The new leader of the national Black Lives Matter movement has been accused of stealing more than $10 million from donors, according to a lawsuit filed by other organizers.
Shalomyah Bowers, a board member of the Black Lives Matter Global Network Foundation, became head of the foundation in April.
He has been accused of paying his own Bowers Consulting Firm, and diverting resources from a new group called Black Lives Matter Grassroots, Inc.
BLM Grassroots was launched three months ago and claimed Bowers used BLMGNF as a “personal piggy bank.”
“Mr. Bowers decided he could not let go of his personal piggy bank,” the group said in the lawsuit filed Thursday in the Los Angeles Superior Court.
“Instead, he continued to betray the public trust by self-dealing and breaching his fiduciary duties,” they added.
“Instead of using the donations for its intended purposes, Mr. Bowers diverted these donations to his own coffers and intentionally took calculated steps to prevent those same resources from being used by BLM for on-the-ground-movement work,” the lawsuit continued.
According to federal tax filings, BLMGNF paid the Bowers Consulting Firm $2,167,894 in 2021.
The organization called Bowers a “rogue administrator, a middle man turned usurper,” and said he “remained in his cushy offices devising a scheme of fraud and misrepresentation to break the implied-in-fact contract between donors and BLM.”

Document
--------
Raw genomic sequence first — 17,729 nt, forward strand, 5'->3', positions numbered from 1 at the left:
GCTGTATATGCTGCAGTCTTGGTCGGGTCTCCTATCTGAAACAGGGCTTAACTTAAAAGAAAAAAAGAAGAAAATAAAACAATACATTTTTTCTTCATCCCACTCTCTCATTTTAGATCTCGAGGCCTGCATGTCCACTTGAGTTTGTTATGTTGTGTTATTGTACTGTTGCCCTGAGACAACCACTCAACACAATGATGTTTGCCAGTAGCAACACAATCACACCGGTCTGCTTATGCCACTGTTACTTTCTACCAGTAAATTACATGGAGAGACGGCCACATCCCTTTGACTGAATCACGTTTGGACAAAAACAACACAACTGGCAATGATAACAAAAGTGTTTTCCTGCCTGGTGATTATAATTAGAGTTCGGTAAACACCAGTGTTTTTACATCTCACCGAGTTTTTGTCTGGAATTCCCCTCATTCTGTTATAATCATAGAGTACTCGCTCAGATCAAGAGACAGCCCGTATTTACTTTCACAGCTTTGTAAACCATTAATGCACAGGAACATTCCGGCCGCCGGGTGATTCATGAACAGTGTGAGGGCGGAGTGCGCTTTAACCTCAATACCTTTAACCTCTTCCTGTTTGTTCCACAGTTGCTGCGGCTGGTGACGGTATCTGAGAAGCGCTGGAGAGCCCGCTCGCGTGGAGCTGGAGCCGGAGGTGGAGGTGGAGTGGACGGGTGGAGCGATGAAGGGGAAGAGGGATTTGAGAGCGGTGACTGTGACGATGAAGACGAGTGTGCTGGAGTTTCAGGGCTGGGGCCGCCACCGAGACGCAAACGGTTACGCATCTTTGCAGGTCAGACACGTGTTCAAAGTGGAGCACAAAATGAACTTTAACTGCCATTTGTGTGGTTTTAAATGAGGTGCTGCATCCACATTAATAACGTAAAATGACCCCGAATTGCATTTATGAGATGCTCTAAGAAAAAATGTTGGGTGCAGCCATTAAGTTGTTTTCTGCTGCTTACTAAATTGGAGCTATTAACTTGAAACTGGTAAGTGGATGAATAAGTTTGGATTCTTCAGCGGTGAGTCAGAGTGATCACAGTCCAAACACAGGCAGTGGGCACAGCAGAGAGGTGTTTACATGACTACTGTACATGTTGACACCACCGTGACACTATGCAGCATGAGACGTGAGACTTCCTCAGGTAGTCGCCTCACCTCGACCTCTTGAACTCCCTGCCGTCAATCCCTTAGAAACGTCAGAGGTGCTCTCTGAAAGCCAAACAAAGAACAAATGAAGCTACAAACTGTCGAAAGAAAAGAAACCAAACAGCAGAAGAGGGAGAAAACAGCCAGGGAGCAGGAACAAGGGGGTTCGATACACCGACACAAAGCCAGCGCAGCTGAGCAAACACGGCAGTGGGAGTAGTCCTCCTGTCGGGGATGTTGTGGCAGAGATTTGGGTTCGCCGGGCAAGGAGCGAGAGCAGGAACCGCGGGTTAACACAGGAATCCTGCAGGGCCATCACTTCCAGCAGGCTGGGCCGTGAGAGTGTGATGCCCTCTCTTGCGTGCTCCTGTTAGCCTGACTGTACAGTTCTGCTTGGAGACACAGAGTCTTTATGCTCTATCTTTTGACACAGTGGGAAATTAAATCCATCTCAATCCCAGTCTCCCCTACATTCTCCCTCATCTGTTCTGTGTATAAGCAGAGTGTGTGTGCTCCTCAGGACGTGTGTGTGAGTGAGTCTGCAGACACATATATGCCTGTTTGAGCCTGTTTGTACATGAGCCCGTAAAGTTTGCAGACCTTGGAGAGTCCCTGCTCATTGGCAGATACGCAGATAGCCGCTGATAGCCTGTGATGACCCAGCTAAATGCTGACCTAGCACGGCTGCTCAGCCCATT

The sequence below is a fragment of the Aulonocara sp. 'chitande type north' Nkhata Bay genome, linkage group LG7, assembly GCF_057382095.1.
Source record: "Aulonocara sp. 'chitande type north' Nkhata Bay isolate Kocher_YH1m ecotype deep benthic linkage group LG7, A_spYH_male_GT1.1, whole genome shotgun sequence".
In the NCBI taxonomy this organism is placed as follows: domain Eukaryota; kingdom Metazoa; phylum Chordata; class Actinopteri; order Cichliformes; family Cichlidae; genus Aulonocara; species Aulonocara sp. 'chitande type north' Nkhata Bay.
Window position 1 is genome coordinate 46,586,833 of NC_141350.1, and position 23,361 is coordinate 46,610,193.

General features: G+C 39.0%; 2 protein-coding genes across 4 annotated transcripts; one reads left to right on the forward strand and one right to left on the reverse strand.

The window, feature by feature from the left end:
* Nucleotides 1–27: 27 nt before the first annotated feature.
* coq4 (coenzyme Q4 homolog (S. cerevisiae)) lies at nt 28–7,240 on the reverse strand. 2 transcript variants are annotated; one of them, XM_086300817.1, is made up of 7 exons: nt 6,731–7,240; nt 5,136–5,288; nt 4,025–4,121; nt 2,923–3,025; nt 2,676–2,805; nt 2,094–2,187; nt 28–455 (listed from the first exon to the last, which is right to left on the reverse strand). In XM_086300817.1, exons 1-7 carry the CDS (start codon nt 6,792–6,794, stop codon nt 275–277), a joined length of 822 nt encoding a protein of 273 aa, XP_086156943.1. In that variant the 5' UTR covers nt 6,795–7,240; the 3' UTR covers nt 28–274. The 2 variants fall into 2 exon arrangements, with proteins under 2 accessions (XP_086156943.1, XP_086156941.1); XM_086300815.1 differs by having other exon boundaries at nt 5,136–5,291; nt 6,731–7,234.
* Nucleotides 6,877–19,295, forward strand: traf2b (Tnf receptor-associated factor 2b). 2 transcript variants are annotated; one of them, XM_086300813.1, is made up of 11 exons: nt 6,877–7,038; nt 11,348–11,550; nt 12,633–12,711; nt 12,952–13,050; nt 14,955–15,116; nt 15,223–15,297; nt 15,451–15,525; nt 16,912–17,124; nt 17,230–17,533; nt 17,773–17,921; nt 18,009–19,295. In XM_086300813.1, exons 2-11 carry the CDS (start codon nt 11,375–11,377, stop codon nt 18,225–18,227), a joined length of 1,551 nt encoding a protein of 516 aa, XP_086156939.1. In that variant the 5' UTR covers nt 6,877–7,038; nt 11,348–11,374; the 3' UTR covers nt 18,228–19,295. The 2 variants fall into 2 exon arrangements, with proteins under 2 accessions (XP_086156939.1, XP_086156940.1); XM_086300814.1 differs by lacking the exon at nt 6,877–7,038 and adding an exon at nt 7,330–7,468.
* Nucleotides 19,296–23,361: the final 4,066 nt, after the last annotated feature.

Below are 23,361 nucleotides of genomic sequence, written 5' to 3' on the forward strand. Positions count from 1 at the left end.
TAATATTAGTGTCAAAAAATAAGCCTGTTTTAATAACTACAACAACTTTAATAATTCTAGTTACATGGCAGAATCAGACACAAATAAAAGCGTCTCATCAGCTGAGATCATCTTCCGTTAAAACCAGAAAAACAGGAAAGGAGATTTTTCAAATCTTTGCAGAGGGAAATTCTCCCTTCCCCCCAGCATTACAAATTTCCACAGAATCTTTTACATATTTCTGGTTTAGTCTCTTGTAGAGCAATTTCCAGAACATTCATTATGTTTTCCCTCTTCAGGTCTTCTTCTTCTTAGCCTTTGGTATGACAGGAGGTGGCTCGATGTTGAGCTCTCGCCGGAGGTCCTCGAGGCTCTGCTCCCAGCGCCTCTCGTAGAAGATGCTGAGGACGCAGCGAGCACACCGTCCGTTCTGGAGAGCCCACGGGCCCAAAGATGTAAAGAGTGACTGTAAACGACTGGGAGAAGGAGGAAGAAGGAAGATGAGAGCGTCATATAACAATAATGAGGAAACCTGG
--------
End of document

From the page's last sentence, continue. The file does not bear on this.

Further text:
BLM has repeatedly been under fire for the way it uses donations, failure to disclose financial details, and various purchases.
In April, it was revealed that the organization had purchased a Southern California home for nearly $6 million using donations.
The purchase was never reported by BLM and officials tried to keep it a secret. Bowers told New York Magazine that the residence served as “housing and studio space.”
In May, BLM was exposed for giving nearly $4 million in consulting payments to its board secretary, co-founder Patrisse Cullors’ brother, and the father of Cullors’ child. $2.1 million was paid to Bowers Consulting.
Bowers has dismissed the lawsuit, telling the New York Post that “it’s a power move by someone hellbent on achieving power and control.”
“It’s the most insane thing I’ve read in a court pleading, and it’s signed under penalty of perjury when they know it’s a lie,” he said.
He also noted that the Foundation has undergone audits that do not show $10 million going to him or his firm.
“We are in the process of correcting things, of fixing things and dealing with disgruntled people who want to take over the group,” Bowers added.
Bowers came into his position after Cullors resigned in May 2021 amid scrutiny of her personal real estate purchases.